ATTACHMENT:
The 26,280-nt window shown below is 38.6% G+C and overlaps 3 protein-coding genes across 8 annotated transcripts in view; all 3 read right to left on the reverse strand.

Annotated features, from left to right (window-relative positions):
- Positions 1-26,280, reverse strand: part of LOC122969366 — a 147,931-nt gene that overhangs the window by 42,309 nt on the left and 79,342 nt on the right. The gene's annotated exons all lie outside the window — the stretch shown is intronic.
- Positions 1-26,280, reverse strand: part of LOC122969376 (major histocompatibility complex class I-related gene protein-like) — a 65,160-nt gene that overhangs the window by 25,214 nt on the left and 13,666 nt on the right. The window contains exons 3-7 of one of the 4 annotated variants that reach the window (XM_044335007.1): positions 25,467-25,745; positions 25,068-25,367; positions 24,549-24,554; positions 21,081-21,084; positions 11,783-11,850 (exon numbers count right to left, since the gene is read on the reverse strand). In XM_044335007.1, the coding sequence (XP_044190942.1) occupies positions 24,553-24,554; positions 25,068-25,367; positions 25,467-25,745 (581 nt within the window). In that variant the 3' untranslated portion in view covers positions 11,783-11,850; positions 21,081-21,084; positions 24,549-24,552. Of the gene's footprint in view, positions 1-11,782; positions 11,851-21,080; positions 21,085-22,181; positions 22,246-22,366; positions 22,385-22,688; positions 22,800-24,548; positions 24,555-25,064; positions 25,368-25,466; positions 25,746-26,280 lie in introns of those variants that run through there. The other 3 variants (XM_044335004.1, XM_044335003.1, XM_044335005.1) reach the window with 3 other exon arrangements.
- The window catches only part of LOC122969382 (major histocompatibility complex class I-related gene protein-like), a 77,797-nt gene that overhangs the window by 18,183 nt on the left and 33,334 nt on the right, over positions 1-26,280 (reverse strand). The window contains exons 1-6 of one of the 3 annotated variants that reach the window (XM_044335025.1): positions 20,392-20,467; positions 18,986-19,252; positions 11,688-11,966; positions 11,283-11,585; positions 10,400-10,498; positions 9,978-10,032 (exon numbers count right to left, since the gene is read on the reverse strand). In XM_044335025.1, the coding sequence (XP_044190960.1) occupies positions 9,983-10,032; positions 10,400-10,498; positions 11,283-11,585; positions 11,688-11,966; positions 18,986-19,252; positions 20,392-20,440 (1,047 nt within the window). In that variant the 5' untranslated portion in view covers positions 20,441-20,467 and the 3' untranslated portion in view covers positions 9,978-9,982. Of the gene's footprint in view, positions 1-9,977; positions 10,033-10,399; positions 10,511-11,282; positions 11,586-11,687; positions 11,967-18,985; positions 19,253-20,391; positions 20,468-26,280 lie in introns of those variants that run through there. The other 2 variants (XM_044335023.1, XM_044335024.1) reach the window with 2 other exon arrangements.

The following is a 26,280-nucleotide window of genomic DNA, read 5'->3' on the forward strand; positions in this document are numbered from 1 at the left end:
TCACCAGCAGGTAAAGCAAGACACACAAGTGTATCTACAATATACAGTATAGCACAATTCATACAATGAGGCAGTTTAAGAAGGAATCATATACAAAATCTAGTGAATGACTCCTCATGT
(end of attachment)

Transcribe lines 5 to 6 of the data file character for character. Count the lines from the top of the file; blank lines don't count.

- The window catches only part of LOC122969382 (major histocompatibility complex class I-related gene protein-like), a 77,797-nt gene that overhangs the window by 18,183 nt on the left and 33,334 nt on the right, over positions 1-26,280 (reverse strand). The window contains exons 1-6 of one of the 3 annotated variants that reach the window (XM_044335025.1): positions 20,392-20,467; positions 18,986-19,252; positions 11,688-11,966; positions 11,283-11,585; positions 10,400-10,498; positions 9,978-10,032 (exon numbers count right to left, since the gene is read on the reverse strand). In XM_044335025.1, the coding sequence (XP_044190960.1) occupies positions 9,983-10,032; positions 10,400-10,498; positions 11,283-11,585; positions 11,688-11,966; positions 18,986-19,252; positions 20,392-20,440 (1,047 nt within the window). In that variant the 5' untranslated portion in view covers positions 20,441-20,467 and the 3' untranslated portion in view covers positions 9,978-9,982. Of the gene's footprint in view, positions 1-9,977; positions 10,033-10,399; positions 10,511-11,282; positions 11,586-11,687; positions 11,967-18,985; positions 19,253-20,391; positions 20,468-26,280 lie in introns of those variants that run through there. The other 2 variants (XM_044335023.1, XM_044335024.1) reach the window with 2 other exon arrangements.

The following is a 26,280-nucleotide window of genomic DNA, read 5'->3' on the forward strand; positions in this document are numbered from 1 at the left end: